KC Rep nails August Wilson’s Fences
Fences, the kind we erect on land or in our psyches — that we put up between ourselves and others, to hold them in or set them apart — all appear in Fences. But in the vast space of the Copaken Theatre, no barriers impede the Kansas City Repertory Theatre’s production of this August Wilson play, which, directed by Ron OJ Parson, keeps its audience close.
It’s an artful, powerful and often explosive work that won the Pulitzer Prize for Drama (and the Tony Award for Best Play), in 1987, for a reason — well, several that I can think of: its emotional rawness, its penetrating personal insights, its layered characterizations, its vivid language.
The second play that Wilson composed, Fences is the sixth in this playwright’s cycle of 10 chronicling the American black experience in each decade of the last century. Here, it’s 1957, and the tale’s tragic hero is Troy Maxson, a 53-year-old ex-con garbage collector who once played in baseball’s Negro Leagues. But that’s just the surface.
For all that Fences accomplishes from a literary perspective, it is, above all, an intimate portrait of, and microcosmic look at, a man and his family — his wife, Rose, of 18 years; his brother, Gabriel, who suffers the lingering effects of a wartime head injury; his grown son, Lyons, from a previous marriage (“Lyons, King of the Jungle,” Gabriel calls him); his teenage son, Cory; plus his longtime friend, Bono — as well as the legacy of racism, and the seepage of generational conflict and hurt that he inherits, and passes on.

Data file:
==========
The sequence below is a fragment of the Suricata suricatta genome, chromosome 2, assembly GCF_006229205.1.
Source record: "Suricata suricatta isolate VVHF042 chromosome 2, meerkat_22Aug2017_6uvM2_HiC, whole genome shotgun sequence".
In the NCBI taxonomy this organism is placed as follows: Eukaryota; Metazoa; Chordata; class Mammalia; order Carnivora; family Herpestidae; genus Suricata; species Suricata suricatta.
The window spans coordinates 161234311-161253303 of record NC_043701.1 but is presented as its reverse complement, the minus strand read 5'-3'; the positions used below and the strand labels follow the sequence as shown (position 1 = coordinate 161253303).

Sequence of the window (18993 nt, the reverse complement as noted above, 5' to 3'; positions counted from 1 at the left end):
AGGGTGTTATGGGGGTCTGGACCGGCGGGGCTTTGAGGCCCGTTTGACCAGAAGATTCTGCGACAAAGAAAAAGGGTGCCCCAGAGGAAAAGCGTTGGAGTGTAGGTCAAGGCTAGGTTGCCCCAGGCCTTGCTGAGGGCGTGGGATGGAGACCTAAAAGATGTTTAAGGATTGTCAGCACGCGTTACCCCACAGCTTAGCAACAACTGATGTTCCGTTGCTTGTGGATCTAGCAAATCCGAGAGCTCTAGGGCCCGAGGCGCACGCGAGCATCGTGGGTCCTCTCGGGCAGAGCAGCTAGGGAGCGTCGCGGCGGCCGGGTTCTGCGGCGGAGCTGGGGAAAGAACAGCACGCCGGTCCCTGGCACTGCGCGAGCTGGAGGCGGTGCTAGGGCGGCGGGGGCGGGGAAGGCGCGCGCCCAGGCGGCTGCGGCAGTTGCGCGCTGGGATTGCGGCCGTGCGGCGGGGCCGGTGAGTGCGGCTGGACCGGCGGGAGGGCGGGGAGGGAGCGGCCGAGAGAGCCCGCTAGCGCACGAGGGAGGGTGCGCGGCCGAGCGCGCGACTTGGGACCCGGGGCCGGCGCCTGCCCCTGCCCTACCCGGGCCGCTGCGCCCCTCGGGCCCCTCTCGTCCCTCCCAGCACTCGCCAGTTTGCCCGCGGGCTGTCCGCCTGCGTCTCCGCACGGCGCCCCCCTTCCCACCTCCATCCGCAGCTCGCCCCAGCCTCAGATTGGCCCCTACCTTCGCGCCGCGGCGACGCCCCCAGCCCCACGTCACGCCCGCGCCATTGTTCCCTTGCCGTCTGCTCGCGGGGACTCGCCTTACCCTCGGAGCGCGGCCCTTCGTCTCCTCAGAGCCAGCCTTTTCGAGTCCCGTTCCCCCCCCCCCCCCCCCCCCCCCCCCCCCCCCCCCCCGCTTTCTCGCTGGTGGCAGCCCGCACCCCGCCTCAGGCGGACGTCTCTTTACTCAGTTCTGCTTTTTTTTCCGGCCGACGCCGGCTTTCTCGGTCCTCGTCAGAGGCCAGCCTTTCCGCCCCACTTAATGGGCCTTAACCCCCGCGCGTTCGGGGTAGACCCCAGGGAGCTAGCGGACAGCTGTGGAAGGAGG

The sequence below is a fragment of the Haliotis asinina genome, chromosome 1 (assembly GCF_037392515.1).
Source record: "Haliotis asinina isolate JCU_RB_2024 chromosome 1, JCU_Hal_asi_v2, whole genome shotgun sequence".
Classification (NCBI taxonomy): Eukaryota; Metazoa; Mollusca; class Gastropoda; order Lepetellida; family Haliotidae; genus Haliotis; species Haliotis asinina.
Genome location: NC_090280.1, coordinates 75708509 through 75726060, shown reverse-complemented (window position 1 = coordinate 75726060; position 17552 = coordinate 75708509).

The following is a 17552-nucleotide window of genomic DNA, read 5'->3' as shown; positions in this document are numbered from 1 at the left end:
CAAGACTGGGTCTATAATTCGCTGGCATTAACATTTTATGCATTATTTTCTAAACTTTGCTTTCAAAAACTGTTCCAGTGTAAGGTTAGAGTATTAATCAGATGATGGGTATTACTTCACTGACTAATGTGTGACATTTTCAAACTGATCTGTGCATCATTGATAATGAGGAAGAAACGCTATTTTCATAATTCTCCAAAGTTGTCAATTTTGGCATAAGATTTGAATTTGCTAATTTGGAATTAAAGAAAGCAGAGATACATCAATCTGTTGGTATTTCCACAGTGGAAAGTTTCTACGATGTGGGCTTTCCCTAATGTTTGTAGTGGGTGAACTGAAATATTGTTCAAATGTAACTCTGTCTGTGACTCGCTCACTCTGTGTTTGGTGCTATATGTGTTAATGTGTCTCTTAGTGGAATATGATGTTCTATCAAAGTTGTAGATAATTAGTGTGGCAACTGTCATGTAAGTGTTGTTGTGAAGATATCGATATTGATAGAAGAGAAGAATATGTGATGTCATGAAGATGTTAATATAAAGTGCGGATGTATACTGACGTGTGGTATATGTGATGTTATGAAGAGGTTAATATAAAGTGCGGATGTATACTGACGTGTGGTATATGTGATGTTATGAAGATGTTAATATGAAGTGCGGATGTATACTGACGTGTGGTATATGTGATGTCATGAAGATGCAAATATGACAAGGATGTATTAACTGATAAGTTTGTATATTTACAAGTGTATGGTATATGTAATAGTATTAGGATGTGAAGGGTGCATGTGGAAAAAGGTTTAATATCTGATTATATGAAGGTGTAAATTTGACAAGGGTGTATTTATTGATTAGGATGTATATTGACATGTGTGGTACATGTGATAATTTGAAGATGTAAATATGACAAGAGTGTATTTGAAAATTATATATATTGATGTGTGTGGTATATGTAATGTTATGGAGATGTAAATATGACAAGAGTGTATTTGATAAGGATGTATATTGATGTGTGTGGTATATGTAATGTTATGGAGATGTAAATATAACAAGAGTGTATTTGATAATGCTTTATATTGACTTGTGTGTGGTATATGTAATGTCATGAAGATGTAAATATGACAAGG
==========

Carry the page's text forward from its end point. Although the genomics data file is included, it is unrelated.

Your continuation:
The show has a slow build, its 75-minute Act 1 allowing a gradual untangling of narrative strands, which then tensely come together in the play’s second half. It all takes place in one locale, the yard and porch outside Troy and Rose’s two-story brick house in Pittsburgh’s Hill District (scenic design by Jack Magaw). With only portions of neighboring houses in sight, the downstage structure looms large, as though we’re zooming in on a Google Maps street view.
But our focus throughout stays on the people who inhabit it and the fine actors who expose them. AC Smith’s Troy is combative, often volatile, sometimes tender, and a dominant presence at the center of this story. As his wife, Greta Oglesby renders a soulful, sensitive yet ironclad Rose. Rufus Burns has perfect game as the high school football–playing Cory, who both fears and rebels against his domineering father. As the simple Gabriel, Walter Coppage is a pleasure to watch, revealing an aspect of his talent I’d not previously seen from this performer. Alfred H. Wilson is the appropriately laid-back friend Bono, who can also confront an obstinate Troy. And Chester Gregory exhibits facets of the aloof, aspiring-musician Lyons.
In Berlin, in 1987, Ronald Reagan famously proclaimed, “Tear down this wall.” Wilson’s Fences does this for its audiences, allowing us to see into these particular African-American individuals’ lives.
Through November 5 at Kansas City Repertory Theatre, Copaken Stage, 13th Street and Walnut, 816-235-2700, kcrep.org